‘Positive vibes only’ is a very modern mantra but what if we accepted that hardship and failure are simply part of life? How would this acceptance change our experience? By Al Reem Al Tenaiji
My dad always says: ‘Wise is the one who recognises failure as one of the pathways to success’. It’s a phrase that I think of often. In studying the philosophy of Kintsugi, I have learned that that while perfection is sometimes attainable, the pursuit of it makes us boring and artificial. In life, it is our differences, our shortcomings and our imperfections that connect us to humanity. It is these that make us real and interesting.
‘Positive vibes only’ is a very modern mantra. Through social media we are bombarded with posts beseeching us to ‘look on the bright side’, to ‘just choose happiness’, to ‘never give up!’. We all know that our mindset dictates the way we feel. But what about when life is just downright hard? What happens when our reality is not all sunshine and rainbows? The times when our dreams are crushed, and we are faced with a whole new set of decisions we are utterly unprepared for? At times like these, super-positive phrases may actually be detrimental.
Positivity overload can become toxic when it prevents us from processing our emotions. It’s harmful to mask deep and painful situations with brave smiles and optimistic statements instead of validating our struggle, hardship and pain. It is essentially denial and by doing it we are distilling the rich and complex human experience to a feel-good meme. Quite simply, some days are better than others.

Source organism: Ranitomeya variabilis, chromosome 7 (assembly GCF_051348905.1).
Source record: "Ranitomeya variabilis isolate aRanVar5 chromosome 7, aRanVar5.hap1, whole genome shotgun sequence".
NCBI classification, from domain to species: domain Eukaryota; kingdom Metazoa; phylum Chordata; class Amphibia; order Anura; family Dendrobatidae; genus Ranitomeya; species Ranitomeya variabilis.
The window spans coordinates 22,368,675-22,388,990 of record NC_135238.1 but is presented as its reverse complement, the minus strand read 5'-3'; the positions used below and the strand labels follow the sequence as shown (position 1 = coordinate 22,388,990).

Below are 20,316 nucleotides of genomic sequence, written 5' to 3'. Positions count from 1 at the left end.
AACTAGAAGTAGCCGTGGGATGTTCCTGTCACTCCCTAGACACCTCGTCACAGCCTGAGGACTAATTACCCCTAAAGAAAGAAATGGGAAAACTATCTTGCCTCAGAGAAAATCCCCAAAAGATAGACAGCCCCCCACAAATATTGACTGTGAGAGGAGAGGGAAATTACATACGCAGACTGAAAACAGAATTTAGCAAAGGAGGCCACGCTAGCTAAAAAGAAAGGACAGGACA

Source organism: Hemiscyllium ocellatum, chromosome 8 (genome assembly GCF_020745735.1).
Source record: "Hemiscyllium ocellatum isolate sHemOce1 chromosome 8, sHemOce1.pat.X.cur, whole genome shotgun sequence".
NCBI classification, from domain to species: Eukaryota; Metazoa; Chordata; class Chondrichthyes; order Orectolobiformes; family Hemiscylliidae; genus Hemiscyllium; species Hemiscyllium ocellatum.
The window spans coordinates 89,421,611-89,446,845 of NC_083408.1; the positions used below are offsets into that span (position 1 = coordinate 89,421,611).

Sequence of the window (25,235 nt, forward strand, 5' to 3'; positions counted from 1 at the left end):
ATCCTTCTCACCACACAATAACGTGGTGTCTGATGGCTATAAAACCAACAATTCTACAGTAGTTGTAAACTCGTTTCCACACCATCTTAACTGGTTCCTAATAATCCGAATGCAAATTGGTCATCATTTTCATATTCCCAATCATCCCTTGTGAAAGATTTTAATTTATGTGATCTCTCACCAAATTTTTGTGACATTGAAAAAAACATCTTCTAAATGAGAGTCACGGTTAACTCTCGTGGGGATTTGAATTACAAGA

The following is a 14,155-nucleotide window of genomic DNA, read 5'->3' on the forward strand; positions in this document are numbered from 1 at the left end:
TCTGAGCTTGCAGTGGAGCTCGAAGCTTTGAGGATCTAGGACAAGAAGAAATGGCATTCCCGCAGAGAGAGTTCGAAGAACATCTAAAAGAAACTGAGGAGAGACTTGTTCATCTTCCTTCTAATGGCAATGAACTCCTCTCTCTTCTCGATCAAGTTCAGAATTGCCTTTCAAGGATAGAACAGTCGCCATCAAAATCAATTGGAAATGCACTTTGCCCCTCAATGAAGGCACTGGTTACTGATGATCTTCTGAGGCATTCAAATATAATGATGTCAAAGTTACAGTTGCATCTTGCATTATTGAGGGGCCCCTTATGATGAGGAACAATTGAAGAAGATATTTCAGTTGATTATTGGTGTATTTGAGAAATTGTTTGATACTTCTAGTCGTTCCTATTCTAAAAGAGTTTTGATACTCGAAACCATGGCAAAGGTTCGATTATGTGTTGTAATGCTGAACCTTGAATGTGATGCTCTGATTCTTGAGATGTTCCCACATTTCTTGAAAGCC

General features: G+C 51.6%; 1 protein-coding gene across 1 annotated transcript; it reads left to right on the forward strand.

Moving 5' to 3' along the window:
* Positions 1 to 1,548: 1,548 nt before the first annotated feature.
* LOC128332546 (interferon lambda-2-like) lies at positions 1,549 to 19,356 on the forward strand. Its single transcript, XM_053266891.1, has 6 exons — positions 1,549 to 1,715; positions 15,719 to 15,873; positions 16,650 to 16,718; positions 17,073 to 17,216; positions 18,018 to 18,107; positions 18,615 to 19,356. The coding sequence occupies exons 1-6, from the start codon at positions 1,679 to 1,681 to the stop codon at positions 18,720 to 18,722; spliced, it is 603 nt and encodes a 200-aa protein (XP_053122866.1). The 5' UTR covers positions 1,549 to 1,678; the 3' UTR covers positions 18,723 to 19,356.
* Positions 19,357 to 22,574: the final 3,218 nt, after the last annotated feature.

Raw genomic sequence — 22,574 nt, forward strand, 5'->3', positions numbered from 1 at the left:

In our lives, we all experience loss, both physical and our visions for our future. When we face genuine, hard decisions, we tackle stressful uncertain situations; things can go a very different way than the hopes we carry in our hearts. Instead of invalidating our struggle with a ‘good thoughts only’ hashtag – a band-aid at best – the way forward is to acknowledge our pain, uncover our fears and accept our ugly, raw, scary feelings for what they are. All the psychological tools in the world cannot work against someone in denial. What if instead of saying: ‘don’t be so negative’ we say: ‘it’s ok to feel bad; suffering is the beauty of our life’. Instead of saying: ‘good vibes only,’ we say: ‘all vibes are welcome here’. Instead of feeling that ‘failure is not an option’, we admit that failure is simply part of life.
For me, practicing the philosophy of Kintsugi revealed the art of realistic optimism. It allows us to own our vulnerability and failure, to give these parts of us a voice while also making sure that negative feelings do not dictate how we move forward in our journey. It’s about acknowledging all of life’s good and challenging times, while refusing to be driven by fear.
Most psychologists agree that emotions carry information about our inner world. They can shed light on something important or explain a need to protect ourselves. If we treat and value all feelings equally – everything from joy to sadness, regret to anger – we can hear what they have to say. Even negative emotions can bring positive outcomes in the end.
During challenging times, it’s essential to engage in self-care practices, to advocate for yourself when you need something to change and take a break when you need one. Carry your hope in your heart, knowing that while you will do all you can, some things are simply out of your control.